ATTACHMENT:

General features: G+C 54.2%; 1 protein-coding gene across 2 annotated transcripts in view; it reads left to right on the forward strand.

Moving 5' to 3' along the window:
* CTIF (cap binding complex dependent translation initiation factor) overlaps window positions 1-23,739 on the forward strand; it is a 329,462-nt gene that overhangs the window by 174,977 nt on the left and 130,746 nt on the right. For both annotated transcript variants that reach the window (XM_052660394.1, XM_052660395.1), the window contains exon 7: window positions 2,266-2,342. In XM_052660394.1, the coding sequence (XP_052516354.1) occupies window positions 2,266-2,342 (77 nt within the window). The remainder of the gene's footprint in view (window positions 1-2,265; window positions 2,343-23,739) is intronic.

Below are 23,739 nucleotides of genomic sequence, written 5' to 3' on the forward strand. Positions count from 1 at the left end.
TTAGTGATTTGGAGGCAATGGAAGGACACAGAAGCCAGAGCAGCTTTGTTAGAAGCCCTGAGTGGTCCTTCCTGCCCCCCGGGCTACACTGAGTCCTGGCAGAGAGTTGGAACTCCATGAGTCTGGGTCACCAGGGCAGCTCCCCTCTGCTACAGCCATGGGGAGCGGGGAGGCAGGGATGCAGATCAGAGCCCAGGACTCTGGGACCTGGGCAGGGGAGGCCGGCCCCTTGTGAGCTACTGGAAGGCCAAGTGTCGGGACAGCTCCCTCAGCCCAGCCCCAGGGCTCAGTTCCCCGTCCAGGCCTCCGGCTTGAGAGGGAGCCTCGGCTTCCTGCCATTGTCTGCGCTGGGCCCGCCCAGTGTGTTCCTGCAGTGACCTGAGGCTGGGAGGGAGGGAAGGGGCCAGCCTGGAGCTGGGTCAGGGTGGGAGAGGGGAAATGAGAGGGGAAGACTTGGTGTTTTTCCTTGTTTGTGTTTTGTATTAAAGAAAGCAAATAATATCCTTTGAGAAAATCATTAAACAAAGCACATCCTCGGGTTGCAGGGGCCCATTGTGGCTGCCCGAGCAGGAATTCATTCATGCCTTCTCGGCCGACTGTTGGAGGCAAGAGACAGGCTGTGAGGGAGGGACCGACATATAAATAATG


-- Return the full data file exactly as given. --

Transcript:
General features: G+C 54.2%; 1 protein-coding gene across 2 annotated transcripts in view; it reads left to right on the forward strand.

Moving 5' to 3' along the window:
* CTIF (cap binding complex dependent translation initiation factor) overlaps window positions 1-23,739 on the forward strand; it is a 329,462-nt gene that overhangs the window by 174,977 nt on the left and 130,746 nt on the right. For both annotated transcript variants that reach the window (XM_052660394.1, XM_052660395.1), the window contains exon 7: window positions 2,266-2,342. In XM_052660394.1, the coding sequence (XP_052516354.1) occupies window positions 2,266-2,342 (77 nt within the window). The remainder of the gene's footprint in view (window positions 1-2,265; window positions 2,343-23,739) is intronic.

Below are 23,739 nucleotides of genomic sequence, written 5' to 3' on the forward strand. Positions count from 1 at the left end.
TTAGTGATTTGGAGGCAATGGAAGGACACAGAAGCCAGAGCAGCTTTGTTAGAAGCCCTGAGTGGTCCTTCCTGCCCCCCGGGCTACACTGAGTCCTGGCAGAGAGTTGGAACTCCATGAGTCTGGGTCACCAGGGCAGCTCCCCTCTGCTACAGCCATGGGGAGCGGGGAGGCAGGGATGCAGATCAGAGCCCAGGACTCTGGGACCTGGGCAGGGGAGGCCGGCCCCTTGTGAGCTACTGGAAGGCCAAGTGTCGGGACAGCTCCCTCAGCCCAGCCCCAGGGCTCAGTTCCCCGTCCAGGCCTCCGGCTTGAGAGGGAGCCTCGGCTTCCTGCCATTGTCTGCGCTGGGCCCGCCCAGTGTGTTCCTGCAGTGACCTGAGGCTGGGAGGGAGGGAAGGGGCCAGCCTGGAGCTGGGTCAGGGTGGGAGAGGGGAAATGAGAGGGGAAGACTTGGTGTTTTTCCTTGTTTGTGTTTTGTATTAAAGAAAGCAAATAATATCCTTTGAGAAAATCATTAAACAAAGCACATCCTCGGGTTGCAGGGGCCCATTGTGGCTGCCCGAGCAGGAATTCATTCATGCCTTCTCGGCCGACTGTTGGAGGCAAGAGACAGGCTGTGAGGGAGGGACCGACATATAAATAATG